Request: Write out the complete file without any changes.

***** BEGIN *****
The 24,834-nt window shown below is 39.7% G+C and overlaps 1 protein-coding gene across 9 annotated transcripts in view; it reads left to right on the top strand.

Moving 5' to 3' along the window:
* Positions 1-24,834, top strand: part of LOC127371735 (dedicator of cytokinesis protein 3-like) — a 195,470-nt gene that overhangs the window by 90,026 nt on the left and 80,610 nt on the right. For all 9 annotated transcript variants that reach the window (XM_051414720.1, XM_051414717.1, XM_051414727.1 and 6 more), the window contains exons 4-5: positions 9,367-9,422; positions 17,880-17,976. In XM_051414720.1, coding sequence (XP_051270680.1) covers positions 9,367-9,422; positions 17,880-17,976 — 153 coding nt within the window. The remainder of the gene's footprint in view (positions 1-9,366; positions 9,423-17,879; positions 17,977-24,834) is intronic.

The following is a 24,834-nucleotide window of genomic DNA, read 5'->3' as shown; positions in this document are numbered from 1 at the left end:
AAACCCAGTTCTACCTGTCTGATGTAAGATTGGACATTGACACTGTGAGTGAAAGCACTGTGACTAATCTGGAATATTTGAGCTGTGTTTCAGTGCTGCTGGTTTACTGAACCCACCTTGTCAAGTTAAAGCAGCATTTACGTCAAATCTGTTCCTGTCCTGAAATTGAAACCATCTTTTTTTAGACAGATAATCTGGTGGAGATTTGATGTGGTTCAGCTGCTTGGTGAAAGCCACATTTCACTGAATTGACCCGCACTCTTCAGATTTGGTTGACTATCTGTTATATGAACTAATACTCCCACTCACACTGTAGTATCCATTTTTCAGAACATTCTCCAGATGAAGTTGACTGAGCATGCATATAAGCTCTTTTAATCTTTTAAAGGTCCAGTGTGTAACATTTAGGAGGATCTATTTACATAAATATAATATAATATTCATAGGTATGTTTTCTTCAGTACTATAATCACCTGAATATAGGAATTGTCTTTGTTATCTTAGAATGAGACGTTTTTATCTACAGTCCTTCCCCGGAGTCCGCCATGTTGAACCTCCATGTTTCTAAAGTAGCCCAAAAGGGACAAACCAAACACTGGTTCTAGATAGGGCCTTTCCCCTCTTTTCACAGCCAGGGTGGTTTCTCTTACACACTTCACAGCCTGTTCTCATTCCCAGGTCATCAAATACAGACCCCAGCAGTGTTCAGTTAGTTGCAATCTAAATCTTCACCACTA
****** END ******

The 24,834-nt window shown below is 39.7% G+C and overlaps 1 protein-coding gene across 9 annotated transcripts in view; it reads left to right on the top strand.

Moving 5' to 3' along the window:
* Positions 1-24,834, top strand: part of LOC127371735 (dedicator of cytokinesis protein 3-like) — a 195,470-nt gene that overhangs the window by 90,026 nt on the left and 80,610 nt on the right. For all 9 annotated transcript variants that reach the window (XM_051414720.1, XM_051414717.1, XM_051414727.1 and 6 more), the window contains exons 4-5: positions 9,367-9,422; positions 17,880-17,976. In XM_051414720.1, coding sequence (XP_051270680.1) covers positions 9,367-9,422; positions 17,880-17,976 — 153 coding nt within the window. The remainder of the gene's footprint in view (positions 1-9,366; positions 9,423-17,879; positions 17,977-24,834) is intronic.

The following is a 24,834-nucleotide window of genomic DNA, read 5'->3' as shown; positions in this document are numbered from 1 at the left end:
AAACCCAGTTCTACCTGTCTGATGTAAGATTGGACATTGACACTGTGAGTGAAAGCACTGTGACTAATCTGGAATATTTGAGCTGTGTTTCAGTGCTGCTGGTTTACTGAACCCACCTTGTCAAGTTAAAGCAGCATTTACGTCAAATCTGTTCCTGTCCTGAAATTGAAACCATCTTTTTTTAGACAGATAATCTGGTGGAGATTTGATGTGGTTCAGCTGCTTGGTGAAAGCCACATTTCACTGAATTGACCCGCACTCTTCAGATTTGGTTGACTATCTGTTATATGAACTAATACTCCCACTCACACTGTAGTATCCATTTTTCAGAACATTCTCCAGATGAAGTTGACTGAGCATGCATATAAGCTCTTTTAATCTTTTAAAGGTCCAGTGTGTAACATTTAGGAGGATCTATTTACATAAATATAATATAATATTCATAGGTATGTTTTCTTCAGTACTATAATCACCTGAATATAGGAATTGTCTTTGTTATCTTAGAATGAGACGTTTTTATCTACAGTCCTTCCCCGGAGTCCGCCATGTTGAACCTCCATGTTTCTAAAGTAGCCCAAAAGGGACAAACCAAACACTGGTTCTAGATAGGGCCTTTCCCCTCTTTTCACAGCCAGGGTGGTTTCTCTTACACACTTCACAGCCTGTTCTCATTCCCAGGTCATCAAATACAGACCCCAGCAGTGTTCAGTTAGTTGCAATCTAAATCTTCACCACTA